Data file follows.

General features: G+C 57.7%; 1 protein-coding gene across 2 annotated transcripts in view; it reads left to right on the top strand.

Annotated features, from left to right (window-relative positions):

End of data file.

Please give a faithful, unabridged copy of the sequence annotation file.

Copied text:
General features: G+C 57.7%; 1 protein-coding gene across 2 annotated transcripts in view; it reads left to right on the top strand.

Annotated features, from left to right (window-relative positions):